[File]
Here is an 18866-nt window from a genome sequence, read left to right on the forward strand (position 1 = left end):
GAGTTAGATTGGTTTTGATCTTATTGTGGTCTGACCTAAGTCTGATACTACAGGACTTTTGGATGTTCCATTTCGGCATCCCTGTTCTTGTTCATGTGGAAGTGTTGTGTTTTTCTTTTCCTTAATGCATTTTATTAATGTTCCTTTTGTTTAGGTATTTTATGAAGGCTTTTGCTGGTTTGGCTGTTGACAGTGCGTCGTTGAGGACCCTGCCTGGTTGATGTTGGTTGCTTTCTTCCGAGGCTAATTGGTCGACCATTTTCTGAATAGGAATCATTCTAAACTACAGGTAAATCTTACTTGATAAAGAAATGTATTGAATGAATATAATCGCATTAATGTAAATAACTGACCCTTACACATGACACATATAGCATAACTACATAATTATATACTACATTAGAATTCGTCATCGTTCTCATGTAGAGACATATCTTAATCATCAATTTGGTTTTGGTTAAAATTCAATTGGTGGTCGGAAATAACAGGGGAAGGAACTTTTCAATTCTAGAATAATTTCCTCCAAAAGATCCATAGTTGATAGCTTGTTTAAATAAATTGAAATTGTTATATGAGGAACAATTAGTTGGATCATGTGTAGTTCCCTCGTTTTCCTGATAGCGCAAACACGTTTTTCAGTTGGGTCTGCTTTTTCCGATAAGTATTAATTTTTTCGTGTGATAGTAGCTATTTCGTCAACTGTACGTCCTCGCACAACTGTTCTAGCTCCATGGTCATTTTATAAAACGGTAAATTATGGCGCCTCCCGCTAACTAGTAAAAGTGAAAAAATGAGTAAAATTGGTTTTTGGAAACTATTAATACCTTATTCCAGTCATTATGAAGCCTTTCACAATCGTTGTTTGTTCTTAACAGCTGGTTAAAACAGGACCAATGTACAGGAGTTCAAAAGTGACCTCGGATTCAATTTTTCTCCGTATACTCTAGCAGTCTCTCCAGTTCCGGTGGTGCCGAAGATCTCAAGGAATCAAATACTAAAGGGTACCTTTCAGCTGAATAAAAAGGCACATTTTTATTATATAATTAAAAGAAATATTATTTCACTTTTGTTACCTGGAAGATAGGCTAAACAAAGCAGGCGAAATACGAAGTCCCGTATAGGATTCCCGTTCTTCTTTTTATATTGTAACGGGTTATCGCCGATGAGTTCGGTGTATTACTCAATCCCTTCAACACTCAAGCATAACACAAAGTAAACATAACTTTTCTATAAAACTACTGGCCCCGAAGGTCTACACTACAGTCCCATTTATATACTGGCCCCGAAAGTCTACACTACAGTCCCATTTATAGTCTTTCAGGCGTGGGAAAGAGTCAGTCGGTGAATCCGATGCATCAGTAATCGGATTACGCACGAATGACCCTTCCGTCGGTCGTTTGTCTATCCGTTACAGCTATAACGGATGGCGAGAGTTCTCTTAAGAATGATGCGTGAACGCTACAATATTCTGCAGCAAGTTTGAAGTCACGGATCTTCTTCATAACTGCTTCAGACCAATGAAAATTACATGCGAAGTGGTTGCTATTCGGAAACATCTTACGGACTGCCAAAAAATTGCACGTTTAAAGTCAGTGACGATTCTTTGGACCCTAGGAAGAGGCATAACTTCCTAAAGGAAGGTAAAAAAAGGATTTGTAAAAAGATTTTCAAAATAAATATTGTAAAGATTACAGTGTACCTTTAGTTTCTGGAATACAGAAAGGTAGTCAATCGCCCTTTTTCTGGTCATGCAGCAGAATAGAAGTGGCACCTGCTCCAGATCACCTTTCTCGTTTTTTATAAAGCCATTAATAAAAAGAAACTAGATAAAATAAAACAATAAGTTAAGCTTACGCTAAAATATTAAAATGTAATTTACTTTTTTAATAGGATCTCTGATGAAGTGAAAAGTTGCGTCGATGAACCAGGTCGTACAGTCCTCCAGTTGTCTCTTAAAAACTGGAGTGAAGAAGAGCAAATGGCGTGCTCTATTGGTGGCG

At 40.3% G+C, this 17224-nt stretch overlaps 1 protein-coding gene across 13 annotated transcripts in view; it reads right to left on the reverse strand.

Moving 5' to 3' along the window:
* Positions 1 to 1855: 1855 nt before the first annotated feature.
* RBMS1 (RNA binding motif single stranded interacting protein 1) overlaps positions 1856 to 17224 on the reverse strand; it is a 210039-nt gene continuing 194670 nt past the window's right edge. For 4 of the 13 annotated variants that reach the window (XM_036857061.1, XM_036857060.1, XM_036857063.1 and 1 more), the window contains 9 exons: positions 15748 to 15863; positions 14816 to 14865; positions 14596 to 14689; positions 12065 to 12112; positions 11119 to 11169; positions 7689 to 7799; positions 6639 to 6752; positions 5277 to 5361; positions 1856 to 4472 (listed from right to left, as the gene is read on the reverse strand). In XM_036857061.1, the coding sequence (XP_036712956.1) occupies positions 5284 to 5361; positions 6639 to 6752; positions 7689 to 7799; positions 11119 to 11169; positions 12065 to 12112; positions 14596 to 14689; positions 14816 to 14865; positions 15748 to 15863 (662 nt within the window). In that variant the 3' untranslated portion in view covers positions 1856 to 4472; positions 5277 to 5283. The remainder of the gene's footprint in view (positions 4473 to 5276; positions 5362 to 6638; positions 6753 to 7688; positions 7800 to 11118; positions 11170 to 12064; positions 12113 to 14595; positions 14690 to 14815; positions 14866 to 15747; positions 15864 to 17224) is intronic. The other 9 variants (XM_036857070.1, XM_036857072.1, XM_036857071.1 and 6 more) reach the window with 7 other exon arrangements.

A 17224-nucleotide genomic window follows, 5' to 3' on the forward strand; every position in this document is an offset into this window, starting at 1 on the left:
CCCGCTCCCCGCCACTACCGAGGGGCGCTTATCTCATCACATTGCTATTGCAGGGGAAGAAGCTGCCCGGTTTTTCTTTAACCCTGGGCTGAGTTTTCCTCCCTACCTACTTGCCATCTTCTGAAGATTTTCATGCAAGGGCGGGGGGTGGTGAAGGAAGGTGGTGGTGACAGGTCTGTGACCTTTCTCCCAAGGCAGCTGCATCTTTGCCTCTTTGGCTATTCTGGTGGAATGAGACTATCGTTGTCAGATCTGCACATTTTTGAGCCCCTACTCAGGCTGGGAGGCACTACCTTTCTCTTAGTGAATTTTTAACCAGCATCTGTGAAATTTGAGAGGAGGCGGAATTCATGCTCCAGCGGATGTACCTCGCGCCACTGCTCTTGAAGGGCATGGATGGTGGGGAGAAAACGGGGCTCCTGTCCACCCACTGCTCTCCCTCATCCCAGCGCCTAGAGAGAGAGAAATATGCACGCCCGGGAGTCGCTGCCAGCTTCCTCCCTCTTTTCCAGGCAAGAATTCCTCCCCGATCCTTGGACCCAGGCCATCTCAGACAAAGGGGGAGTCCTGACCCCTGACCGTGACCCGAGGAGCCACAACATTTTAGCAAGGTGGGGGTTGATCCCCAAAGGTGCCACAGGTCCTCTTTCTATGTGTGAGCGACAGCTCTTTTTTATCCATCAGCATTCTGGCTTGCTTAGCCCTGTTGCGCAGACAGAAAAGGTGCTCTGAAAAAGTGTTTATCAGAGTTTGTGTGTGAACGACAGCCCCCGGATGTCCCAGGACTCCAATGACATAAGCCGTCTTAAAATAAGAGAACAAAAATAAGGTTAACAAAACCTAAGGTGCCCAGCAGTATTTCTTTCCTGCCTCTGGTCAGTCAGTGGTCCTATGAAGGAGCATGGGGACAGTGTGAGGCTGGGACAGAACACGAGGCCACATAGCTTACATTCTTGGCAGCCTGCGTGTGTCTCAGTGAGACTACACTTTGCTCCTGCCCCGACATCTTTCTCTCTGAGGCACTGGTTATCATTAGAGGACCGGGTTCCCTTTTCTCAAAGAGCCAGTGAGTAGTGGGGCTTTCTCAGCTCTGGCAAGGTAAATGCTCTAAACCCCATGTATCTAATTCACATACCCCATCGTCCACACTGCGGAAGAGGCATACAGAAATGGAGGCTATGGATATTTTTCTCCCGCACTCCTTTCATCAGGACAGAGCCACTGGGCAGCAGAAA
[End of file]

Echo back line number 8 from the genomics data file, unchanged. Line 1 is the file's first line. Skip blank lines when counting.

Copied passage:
CCCGCTCCCCGCCACTACCGAGGGGCGCTTATCTCATCACATTGCTATTGCAGGGGAAGAAGCTGCCCGGTTTTTCTTTAACCCTGGGCTGAGTTTTCCTCCCTACCTACTTGCCATCTTCTGAAGATTTTCATGCAAGGGCGGGGGGTGGTGAAGGAAGGTGGTGGTGACAGGTCTGTGACCTTTCTCCCAAGGCAGCTGCATCTTTGCCTCTTTGGCTATTCTGGTGGAATGAGACTATCGTTGTCAGATCTGCACATTTTTGAGCCCCTACTCAGGCTGGGAGGCACTACCTTTCTCTTAGTGAATTTTTAACCAGCATCTGTGAAATTTGAGAGGAGGCGGAATTCATGCTCCAGCGGATGTACCTCGCGCCACTGCTCTTGAAGGGCATGGATGGTGGGGAGAAAACGGGGCTCCTGTCCACCCACTGCTCTCCCTCATCCCAGCGCCTAGAGAGAGAGAAATATGCACGCCCGGGAGTCGCTGCCAGCTTCCTCCCTCTTTTCCAGGCAAGAATTCCTCCCCGATCCTTGGACCCAGGCCATCTCAGACAAAGGGGGAGTCCTGACCCCTGACCGTGACCCGAGGAGCCACAACATTTTAGCAAGGTGGGGGTTGATCCCCAAAGGTGCCACAGGTCCTCTTTCTATGTGTGAGCGACAGCTCTTTTTTATCCATCAGCATTCTGGCTTGCTTAGCCCTGTTGCGCAGACAGAAAAGGTGCTCTGAAAAAGTGTTTATCAGAGTTTGTGTGTGAACGACAGCCCCCGGATGTCCCAGGACTCCAATGACATAAGCCGTCTTAAAATAAGAGAACAAAAATAAGGTTAACAAAACCTAAGGTGCCCAGCAGTATTTCTTTCCTGCCTCTGGTCAGTCAGTGGTCCTATGAAGGAGCATGGGGACAGTGTGAGGCTGGGACAGAACACGAGGCCACATAGCTTACATTCTTGGCAGCCTGCGTGTGTCTCAGTGAGACTACACTTTGCTCCTGCCCCGACATCTTTCTCTCTGAGGCACTGGTTATCATTAGAGGACCGGGTTCCCTTTTCTCAAAGAGCCAGTGAGTAGTGGGGCTTTCTCAGCTCTGGCAAGGTAAATGCTCTAAACCCCATGTATCTAATTCACATACCCCATCGTCCACACTGCGGAAGAGGCATACAGAAATGGAGGCTATGGATATTTTTCTCCCGCACTCCTTTCATCAGGACAGAGCCACTGGGCAGCAGAAA